Butterfly House

Studio Album by released in 2010
Butterfly House's tracklist:
More Than a Lover
Roving Jewel
Walking in the Winter
Butterfly House
Green Is the Colour
Falling All Around You
Two Faces
She's Comin' Around
1000 Years
Coney Island
North Parade

Butterfly House review

Time of changes for The Coral

Quite an interesting situation we have around the Liverpool band The Coral. These lads started out impressively after releasing an amazing eponymous debut album which was later followed by a streak of CDs issued annually. And everything was roses. Since the very beginning, the audience liked the way the musicians who were doing basically pop-oriented material, managed to bring in something of psychedelic and Brit-pop. Technically simple pieces by The Coral sounded intelligent and mysterious; and the ensemble seemed to carry on like that on and on. At some moment, actually, this confidence in the band’s success turned into predictability. Listeners knew that next year they will have another set of fresh songs from the good outfit, and they also knew what these songs would be like. The story developed this way until the year of 2007 when The Coral dropped Roots & Echoes. Slight stylistic amendments and lower sales caused by them disappointed the band’s founder Bill Ryder-Jones who shortly afterwards quit. In 2008, the musicians, despite the expectations, did not present anything new. Nor did they release an album in 2009. Studio effort number five , titled Butterfly House, came out only in 2010, and this fact was already something off the ordinary.

Grief prevails over joy

Not only did Ryder-Jones’s departure push The Coral to release full-lengths more rarely, but it also caused changes in the ensemble’s music. Together with the established producer John Lekie, the participants of the band made a decision to move further towards more rock-based sound and pay more attention to guitar. A three-year break freed enough time for the men to write a great many songs with eighteen out of them to go to the final version of Butterfly House. The CD is opened by emotional tracks More Than A Lover, and Roving Jewel. These are examples of light and relaxing pop-rock with careless mood. Completely different feelings are conveyed by the single 1000 Years, whose psychedelic spirit carries you to the times far away from today. Yet the most powerful tracks on the whole record are those taking a more melancholic tune, the title Butterfly House, and the acoustic Falling Around You, beginning and ending with a supreme piano line. Those tending to be rather sad than fun happened to be more attractive here. Finally, one may doubt the suitability of North Parade. Unexpectedly accented guitars without a catchy tune make listening to this song quite a questionable pleasure.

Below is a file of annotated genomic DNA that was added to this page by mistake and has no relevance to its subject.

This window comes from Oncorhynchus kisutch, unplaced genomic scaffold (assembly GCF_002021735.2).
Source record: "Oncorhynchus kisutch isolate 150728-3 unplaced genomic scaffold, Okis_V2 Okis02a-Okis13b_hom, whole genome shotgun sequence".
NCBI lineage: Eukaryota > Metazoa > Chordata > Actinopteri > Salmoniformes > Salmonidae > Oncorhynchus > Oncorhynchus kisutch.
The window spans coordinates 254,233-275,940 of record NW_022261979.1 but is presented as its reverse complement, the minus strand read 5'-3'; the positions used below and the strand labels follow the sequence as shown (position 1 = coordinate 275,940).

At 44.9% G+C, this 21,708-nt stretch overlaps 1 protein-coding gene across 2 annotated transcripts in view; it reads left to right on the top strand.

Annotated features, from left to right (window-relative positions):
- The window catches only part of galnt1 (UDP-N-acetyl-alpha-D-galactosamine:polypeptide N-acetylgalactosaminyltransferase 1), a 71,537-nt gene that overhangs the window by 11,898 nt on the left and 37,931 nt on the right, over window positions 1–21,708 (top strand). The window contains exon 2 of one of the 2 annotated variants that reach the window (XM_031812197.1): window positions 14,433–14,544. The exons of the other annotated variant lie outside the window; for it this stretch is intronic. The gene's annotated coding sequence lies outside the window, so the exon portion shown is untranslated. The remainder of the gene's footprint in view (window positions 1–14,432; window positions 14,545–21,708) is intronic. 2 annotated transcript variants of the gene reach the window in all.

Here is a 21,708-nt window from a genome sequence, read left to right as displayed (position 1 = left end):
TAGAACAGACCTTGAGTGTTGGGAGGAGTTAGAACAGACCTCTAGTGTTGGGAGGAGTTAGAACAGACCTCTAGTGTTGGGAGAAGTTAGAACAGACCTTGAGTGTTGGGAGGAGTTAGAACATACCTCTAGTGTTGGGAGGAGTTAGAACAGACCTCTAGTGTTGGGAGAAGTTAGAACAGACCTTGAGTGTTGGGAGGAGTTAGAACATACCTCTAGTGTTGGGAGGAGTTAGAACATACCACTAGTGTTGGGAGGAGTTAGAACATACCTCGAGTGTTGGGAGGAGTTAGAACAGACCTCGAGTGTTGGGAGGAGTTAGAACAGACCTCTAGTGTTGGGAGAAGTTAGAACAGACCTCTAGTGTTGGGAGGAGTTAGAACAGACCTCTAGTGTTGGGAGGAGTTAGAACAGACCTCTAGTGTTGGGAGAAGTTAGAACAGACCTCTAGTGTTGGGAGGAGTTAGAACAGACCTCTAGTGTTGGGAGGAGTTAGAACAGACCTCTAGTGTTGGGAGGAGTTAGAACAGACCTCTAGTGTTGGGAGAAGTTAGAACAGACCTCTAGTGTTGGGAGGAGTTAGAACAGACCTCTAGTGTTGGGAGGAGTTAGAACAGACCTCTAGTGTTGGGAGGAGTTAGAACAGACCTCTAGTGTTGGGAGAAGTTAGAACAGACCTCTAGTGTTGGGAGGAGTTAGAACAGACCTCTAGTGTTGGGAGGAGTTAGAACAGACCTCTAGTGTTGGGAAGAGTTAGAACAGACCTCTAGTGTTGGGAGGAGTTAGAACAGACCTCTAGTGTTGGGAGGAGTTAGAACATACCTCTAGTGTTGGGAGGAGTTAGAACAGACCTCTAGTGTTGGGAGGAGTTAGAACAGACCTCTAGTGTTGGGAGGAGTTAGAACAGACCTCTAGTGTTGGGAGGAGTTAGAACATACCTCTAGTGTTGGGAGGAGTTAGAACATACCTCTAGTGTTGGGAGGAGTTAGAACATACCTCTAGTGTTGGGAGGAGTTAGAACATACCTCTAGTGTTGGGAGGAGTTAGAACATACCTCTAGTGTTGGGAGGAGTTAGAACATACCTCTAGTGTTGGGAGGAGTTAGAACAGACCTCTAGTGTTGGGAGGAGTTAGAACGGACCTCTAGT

The Coral music turns more serious and variegated

Recording eighteen tracks for just one album is a risky idea. Fortunately, The Coral keep on delivering interesting melodies clad in nice arrangements, which guarantees you a good time while listening to this many songs. Most of the Butterfly House compositions bear a sensation of peaceful psychedelic character, a trademark of the band’s earlier works. In the meantime, The Coral recorded a number of mid-tempo pieces that give you a chill of autumnal grief instead of warmth of summer cheering. The labor over the sound was immense, and this can be seen from several points of view. Of course, the crystal clean sounding provides each separate instrument with an ability to render exactly the emotions projected by the musicians. On the other hand, The Coral lost their relative sloppiness that marked the ensemble’s previous efforts and made them somewhat more peculiar. The songs from Butterfly House are more emotional because of the intensive sound, again thank to wider use of guitar. The Coral grew older and wiser; so, their music got more serious. Is this a new direction for the musicians to follow? Hopefully, they will keep on working on the diversity of their material.

Alex Bartholomew (29.07.2010)
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